In­spi­ra­tional In­ter­views

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We have two in­spir­ing in­ter­views in this is­sue. The first in­ter­view is with a lady who is des­tined to be­come an icon for in­sur­ance sales. Jenny Yeoh started off as a nurse in Pe­nang and has now risen to be­come the very first woman to be chair­per­son of the Mil­lion Dol­lar Round Ta­ble (MDRT) in Malaysia. In the in­ter­view, her part­ing ad­vice to both agents and clients gets to the root of in­sur­ance sales: “For agents, be dili­gent; al­ways care with a sin­cere heart to pro­tect more and more peo­ple ev­ery year. For clients; do not take life for granted, save now be­fore it is too late.” If agents al­ways keep this very sin­cere ad­vice in mind, they will be able to re­late to clients at a very hu­man level and suc­cess will al­ways fol­low.

The sec­ond is with the win­ner of the Young Taka­ful Man­agers Award 2013, Fauzul Nizam Mo­hamed Zain, Se­nior Man­ager – Agency De­vel­op­ment, AIA AFG Taka­ful Bhd. He talks about his as­pi­ra­tions and achieve­ments in the taka­ful in­dus­try. He has an ad­ven­tur­ous spirit and he was ob­vi­ously well cho­sen for his com­pany’s ven­ture into new ar­eas of mar­ket­ing. Fauzal was in­stru­men­tal in his com­pany’s foray into di­rect sales through tele­mar­ket­ing. Ac­cord­ing to Fauzul, not many taka­ful com­pa­nies have ven­tured into di­rect mar­ket­ing be­cause of the set-up costs. How­ever, in AIA AFG Taka­ful, tele­mar­ket­ing is one of the ma­jor rev­enue con­trib­u­tors. What is in­spir­ing about Fauzul is that he also finds time to de­vote to de­vel­op­ing the Taka­ful in­dus­try. He is very in­volved with the Malaysian Taka­ful As­so­ci­a­tion (MTA) and was part of the team that set up the Ba­sic Taka­ful Ex­am­i­na­tion. This was a joint ef­fort by MTA, The Malaysian In­sur­ance In­sti­tute (MII) and Is­lamic Bank­ing & Fi­nance Malaysia (IBFIM).

Both our in­ter­views are with peo­ple des­tined to be­come sig­nif­i­cant lead­ers in the in­sur­ance and taka­ful in­dus­tries. They en­ter into lead­er­ship, how­ever, when the very term is chang­ing in its con­no­ta­tions in busi­ness. In the ar­ti­cle Suc­cess­ful Busi­ness Lead­er­ship, Lee Dun­can points out that “lead­er­ship does not al­ways need to go hand in hand with man­age­ment, but for the vast ma­jor­ity of busi­nesses, you can't af­ford a sep­a­rate leader from your man­agers.” For th­ese man­agers, lead­er­ship has to be an ac­quired skillset. If lead­er­ship skills are not mas­tered, the con­se­quences are dire. Ac­cord­ing to Lee, “as a leader you get your au­thor­ity as one side of an ex­change, but if you fail to de­liver the goods and don't live up to your staff's ex­pec­ta­tions, they will re­ward you by per­form­ing like drunken slugs.”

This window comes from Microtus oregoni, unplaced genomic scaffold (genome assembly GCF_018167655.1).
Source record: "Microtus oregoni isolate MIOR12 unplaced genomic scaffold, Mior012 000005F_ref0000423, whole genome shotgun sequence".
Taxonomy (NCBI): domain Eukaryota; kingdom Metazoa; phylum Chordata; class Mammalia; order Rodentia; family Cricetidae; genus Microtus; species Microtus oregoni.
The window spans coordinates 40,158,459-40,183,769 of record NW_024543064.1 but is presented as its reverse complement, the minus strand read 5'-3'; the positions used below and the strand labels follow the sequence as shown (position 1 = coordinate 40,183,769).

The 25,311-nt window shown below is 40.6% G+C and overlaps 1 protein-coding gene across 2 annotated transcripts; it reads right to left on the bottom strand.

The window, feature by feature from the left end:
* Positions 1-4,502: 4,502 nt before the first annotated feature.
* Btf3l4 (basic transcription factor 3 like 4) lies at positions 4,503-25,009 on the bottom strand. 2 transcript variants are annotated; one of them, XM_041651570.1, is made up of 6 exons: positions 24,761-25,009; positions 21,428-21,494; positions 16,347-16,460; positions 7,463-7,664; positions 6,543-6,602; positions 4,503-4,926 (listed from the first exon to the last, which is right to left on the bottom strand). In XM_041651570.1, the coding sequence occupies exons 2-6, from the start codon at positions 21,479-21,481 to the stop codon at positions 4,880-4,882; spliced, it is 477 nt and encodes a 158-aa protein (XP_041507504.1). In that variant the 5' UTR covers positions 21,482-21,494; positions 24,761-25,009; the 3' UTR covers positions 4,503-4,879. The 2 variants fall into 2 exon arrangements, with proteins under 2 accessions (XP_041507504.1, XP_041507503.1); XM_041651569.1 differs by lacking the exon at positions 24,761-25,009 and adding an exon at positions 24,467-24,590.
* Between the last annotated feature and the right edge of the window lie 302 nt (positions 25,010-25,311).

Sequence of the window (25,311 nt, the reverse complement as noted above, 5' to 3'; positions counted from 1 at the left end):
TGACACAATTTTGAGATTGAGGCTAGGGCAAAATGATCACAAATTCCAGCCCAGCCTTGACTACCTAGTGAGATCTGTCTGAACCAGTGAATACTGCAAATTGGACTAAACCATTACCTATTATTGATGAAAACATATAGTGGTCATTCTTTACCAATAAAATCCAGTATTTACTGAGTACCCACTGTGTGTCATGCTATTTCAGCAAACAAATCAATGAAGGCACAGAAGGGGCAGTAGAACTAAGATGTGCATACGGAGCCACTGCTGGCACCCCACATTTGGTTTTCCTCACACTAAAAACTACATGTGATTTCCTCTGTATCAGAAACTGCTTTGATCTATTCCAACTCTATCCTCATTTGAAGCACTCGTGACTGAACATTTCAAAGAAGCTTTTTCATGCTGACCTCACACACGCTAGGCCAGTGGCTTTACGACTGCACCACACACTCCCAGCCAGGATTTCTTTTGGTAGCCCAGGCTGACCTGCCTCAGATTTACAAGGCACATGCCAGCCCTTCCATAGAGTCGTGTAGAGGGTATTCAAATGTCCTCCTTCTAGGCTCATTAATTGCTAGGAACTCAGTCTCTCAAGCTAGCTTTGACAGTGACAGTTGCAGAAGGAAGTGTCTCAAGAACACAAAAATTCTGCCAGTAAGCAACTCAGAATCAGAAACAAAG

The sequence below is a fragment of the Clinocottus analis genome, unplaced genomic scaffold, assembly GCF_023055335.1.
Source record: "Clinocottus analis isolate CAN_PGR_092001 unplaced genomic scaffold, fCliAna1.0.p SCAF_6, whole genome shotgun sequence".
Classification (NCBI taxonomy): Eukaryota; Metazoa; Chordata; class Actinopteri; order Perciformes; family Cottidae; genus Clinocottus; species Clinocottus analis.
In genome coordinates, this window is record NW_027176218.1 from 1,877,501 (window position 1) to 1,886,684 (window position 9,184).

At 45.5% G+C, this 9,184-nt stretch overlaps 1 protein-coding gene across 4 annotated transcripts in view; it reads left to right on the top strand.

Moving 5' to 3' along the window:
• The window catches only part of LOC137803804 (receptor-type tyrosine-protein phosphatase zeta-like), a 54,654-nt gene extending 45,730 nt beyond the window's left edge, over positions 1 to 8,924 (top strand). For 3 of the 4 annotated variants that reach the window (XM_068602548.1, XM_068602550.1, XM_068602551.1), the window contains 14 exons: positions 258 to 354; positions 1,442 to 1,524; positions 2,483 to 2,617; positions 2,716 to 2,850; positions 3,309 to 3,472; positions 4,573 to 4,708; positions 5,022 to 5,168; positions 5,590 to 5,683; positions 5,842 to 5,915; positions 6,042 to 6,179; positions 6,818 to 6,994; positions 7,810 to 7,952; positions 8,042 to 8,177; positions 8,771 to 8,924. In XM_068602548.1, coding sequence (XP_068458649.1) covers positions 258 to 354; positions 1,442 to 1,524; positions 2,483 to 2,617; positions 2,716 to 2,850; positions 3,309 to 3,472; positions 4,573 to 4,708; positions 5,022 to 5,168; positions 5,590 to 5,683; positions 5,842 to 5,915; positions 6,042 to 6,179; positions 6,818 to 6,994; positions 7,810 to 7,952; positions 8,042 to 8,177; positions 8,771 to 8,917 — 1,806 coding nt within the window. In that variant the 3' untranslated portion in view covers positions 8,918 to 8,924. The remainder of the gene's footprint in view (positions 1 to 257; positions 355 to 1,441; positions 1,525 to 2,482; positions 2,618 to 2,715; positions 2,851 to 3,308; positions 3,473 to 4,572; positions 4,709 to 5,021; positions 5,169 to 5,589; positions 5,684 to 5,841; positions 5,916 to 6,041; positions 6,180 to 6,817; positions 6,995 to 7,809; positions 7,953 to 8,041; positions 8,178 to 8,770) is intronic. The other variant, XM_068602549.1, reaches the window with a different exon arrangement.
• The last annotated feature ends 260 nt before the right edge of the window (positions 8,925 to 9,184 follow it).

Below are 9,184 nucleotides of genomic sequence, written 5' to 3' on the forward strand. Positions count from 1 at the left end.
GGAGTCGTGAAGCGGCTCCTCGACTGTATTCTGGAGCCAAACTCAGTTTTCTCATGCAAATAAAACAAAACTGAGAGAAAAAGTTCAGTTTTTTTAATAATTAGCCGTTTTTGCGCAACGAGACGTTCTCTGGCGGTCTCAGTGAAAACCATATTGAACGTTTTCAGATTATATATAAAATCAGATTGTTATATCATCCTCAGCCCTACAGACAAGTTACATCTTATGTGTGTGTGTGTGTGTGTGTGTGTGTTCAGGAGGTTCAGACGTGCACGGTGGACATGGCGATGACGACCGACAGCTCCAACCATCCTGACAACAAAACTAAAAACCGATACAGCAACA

In our fo­cus on med­i­cal in­sur­ance, Dr. Wil­liem Hoe­sen ar­gues that in this prod­uct seg­ment, mar­ket­ing tech­niques need to be more aligned to the on­line ex­pec­ta­tions of con­sumers. In Com­mon Sense In­no­va­tion for Mar­ket­ing Health In­sur­ance Strate­gies, Dr. Hoe­sen says, “Most of the time the tech­nol­ogy based com­mu­ni­ca­tion plat­form is used to re­spond to con­sumers’ feed­backs. It will be a bet­ter use of the tech­nol­ogy if it could fa­cil­i­tate pro-ac­tive and in­ter­ac­tive en­gage­ments with con­sumers.” The core mes­sage is to urge us as in­sur­ers to hear what stake­hold­ers are say­ing and then act ac­cord­ingly and align our in­dus­try to the re­quire­ments of our busi­ness en­vi­ron­ment.

Pan­demics are an ever-present pos­si­bil­ity that can heav­ily im­pact med­i­cal in­sur­ers. Whilst im­proved pub­lic health sys­tems and con­tin­gency plans by gov­ern­ments have meant that the risk of pan­demics on the scale of the Span­ish flu pan­demic that killed 50 mil­lion peo­ple in 1918 is re­duc­ing; how­ever, other fac­tors in­crease the risks. Mainly the in­creased vol­ume of both do­mes­tic and in­ter­na­tional travel has in­creased the risk of pan­demics. Nitin Dixit also points out in his ar­ti­cle on the 21st cen­tury’s pan­demics that “there is an in­creas­ing threat of global pan­demic with the in­creas­ing num­ber of new mu­tant viruses that were never seen be­fore.”

On the tech­ni­cal de­vel­op­ments side, we have an ar­ti­cle by Rafiz Azuan Ab­dul­lah, Gen­eral Man­ager – In­sur­ance, Risk As­sess­ment and Mon­i­tor­ing Per­badanan In­surans De­posit Malaysia (PIDM). He ex­plains the frame­work for the dif­fer­en­tial levy sys­tem, which has been long awaited. The pur­pose of the sys­tem is to “re­duce risks to the fi­nan­cial sys­tem by pro­vid­ing in­cen­tives for sound risk man­age­ment among our mem­ber in­sti­tu­tions,” he ex­plains. A sim­i­lar sys­tem for banks which was in­tro­duced in 2008, had the de­sired re­sults and it is hoped that the dif­fer­en­tial sys­tem in the in­sur­ance and taka­ful in­dus­tries will be equally suc­cess­ful. Ac­cord­ing to Rafiz, “The DLS frame­work … is cur­rently ap­pli­ca­ble only to con­ven­tional in­surer mem­bers, whilst a frame­work for taka­ful op­er­a­tors is be­ing de­signed to cater to new de­vel­op­ments in the taka­ful op­er­a­tional land­scape.”

Khadijah Ab­dul­lah Edi­tor in­sur­anceed­i­

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